What is climate-damaging about preserved food in jars or from cans?

Both the materials used for storage and the manufacturing process of preserved food in cans and in jars involve a lot of energy input, intensive resource consumption and high emissions.

What are convenience products and what are the distinctions?

There are convenience levels 0 to 5, which describe the degree of processing of food.

Convenience level 0 - basic level (no convenience) (unwashed vegetables)

Convenience level 1 - Ready to cook (cleaned vegetables)

Convenience level 2 - Ready to cook (noodles)

Convenience level 3 - Ready to process (pudding powder)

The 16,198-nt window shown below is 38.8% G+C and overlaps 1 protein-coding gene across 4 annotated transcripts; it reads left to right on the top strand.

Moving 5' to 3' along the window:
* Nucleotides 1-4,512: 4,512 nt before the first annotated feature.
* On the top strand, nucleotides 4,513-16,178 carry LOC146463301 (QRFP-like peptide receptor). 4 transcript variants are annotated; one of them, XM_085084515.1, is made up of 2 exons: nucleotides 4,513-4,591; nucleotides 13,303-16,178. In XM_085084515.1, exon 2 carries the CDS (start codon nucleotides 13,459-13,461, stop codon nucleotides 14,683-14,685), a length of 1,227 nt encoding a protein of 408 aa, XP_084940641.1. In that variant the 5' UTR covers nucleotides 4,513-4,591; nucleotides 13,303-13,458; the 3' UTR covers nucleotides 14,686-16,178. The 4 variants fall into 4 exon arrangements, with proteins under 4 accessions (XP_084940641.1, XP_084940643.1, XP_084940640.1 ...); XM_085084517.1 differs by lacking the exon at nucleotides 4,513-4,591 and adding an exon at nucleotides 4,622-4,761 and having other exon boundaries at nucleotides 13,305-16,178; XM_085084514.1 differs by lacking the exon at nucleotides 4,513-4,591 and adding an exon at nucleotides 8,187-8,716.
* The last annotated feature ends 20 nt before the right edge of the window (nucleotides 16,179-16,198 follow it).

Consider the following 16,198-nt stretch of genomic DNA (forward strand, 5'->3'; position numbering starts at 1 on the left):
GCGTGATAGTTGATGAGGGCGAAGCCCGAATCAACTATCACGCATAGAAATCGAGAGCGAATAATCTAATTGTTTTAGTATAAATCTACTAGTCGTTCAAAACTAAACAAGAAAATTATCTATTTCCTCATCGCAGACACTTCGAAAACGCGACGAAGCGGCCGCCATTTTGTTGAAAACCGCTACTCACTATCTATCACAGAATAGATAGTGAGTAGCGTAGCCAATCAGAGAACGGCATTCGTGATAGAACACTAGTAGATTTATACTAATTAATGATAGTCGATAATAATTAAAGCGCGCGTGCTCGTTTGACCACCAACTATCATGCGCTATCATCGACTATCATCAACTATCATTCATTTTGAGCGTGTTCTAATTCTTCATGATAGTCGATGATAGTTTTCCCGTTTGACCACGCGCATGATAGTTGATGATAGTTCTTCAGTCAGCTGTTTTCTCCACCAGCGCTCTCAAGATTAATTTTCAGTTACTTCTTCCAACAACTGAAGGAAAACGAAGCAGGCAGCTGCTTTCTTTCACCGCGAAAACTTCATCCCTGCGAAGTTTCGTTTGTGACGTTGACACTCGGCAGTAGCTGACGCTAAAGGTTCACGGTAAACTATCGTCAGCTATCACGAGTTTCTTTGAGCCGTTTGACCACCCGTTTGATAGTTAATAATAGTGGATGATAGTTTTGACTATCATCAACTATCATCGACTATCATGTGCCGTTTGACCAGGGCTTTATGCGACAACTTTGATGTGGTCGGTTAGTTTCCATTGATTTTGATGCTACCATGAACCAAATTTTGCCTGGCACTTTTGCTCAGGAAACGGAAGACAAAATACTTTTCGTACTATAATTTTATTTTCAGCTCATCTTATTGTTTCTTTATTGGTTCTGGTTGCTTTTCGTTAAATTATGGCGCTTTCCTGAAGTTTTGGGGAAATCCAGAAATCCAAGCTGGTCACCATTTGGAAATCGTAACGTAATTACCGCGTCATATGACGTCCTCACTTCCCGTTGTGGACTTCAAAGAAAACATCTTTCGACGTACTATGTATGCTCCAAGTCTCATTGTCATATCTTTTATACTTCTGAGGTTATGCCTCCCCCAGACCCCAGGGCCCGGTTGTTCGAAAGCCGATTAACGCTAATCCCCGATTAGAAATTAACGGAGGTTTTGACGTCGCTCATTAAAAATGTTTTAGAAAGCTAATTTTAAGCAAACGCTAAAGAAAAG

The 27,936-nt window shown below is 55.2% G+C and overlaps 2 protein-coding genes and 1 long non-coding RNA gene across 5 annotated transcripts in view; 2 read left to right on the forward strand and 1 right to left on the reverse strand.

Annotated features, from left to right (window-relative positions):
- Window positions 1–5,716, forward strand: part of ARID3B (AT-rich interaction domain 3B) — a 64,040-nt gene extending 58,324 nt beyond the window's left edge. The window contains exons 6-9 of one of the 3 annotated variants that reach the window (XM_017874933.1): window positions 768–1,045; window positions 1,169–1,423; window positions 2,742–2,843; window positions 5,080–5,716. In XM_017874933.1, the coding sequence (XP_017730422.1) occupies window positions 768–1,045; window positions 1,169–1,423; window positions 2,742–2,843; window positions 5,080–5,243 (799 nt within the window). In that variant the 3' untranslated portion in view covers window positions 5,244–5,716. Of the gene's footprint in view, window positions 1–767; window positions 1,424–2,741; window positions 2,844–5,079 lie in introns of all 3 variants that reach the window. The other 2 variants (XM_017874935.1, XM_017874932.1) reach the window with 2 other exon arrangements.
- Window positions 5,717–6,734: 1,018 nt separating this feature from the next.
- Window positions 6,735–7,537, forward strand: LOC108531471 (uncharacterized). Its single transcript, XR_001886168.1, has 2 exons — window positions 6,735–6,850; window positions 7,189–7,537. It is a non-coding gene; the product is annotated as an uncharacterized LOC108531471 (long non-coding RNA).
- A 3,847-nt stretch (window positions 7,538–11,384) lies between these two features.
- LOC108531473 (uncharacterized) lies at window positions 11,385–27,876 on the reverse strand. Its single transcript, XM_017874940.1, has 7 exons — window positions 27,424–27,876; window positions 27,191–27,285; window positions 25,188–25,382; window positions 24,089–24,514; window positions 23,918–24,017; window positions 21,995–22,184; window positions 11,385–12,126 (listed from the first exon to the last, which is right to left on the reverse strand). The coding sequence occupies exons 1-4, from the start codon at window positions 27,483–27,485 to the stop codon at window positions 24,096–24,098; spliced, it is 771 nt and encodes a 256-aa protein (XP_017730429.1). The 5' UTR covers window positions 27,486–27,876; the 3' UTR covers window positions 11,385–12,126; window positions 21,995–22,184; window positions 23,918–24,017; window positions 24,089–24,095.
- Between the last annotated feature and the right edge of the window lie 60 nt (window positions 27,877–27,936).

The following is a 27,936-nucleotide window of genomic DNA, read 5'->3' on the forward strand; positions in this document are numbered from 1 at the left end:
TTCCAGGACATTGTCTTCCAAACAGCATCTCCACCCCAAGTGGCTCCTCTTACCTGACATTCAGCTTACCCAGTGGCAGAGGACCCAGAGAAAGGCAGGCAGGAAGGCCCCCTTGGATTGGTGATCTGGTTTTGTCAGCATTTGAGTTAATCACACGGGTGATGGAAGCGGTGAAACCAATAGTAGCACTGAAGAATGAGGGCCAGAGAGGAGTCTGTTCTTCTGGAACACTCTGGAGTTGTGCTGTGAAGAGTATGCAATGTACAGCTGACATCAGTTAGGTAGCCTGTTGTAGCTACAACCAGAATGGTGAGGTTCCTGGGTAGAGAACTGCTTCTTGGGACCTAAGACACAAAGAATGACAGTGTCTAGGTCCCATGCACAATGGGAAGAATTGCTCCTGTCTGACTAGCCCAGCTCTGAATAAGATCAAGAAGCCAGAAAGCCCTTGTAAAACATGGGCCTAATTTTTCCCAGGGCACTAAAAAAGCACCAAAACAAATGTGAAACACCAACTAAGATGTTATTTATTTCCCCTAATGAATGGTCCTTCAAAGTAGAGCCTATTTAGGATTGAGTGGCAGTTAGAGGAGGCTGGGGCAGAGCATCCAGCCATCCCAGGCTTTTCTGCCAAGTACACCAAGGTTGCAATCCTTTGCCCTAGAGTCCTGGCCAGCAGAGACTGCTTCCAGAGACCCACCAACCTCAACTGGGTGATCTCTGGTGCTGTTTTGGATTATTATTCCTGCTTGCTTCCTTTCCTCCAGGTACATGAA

Convenience level 4 - Ready for regeneration (frozen pizza)

Convenience level 5 - Ready to eat/table (canned fruit)

The higher the convenience level, the more energy has to be used. For this reason, we do not use convenience level 4 (ready to regenerate) and convenience level 5 (ready to eat/table).

Why is there no CO2 balance in the menu?

A CO2 balance indicates how many kg of climate-damaging CO2 are emitted per kg of food. We work with very strong climate criteria that exclude foods with high CO2 balances in advance. Thus, our climate logo with the green tree is our meaningful label for low CO2 emissions and thus an important contribution to climate protection.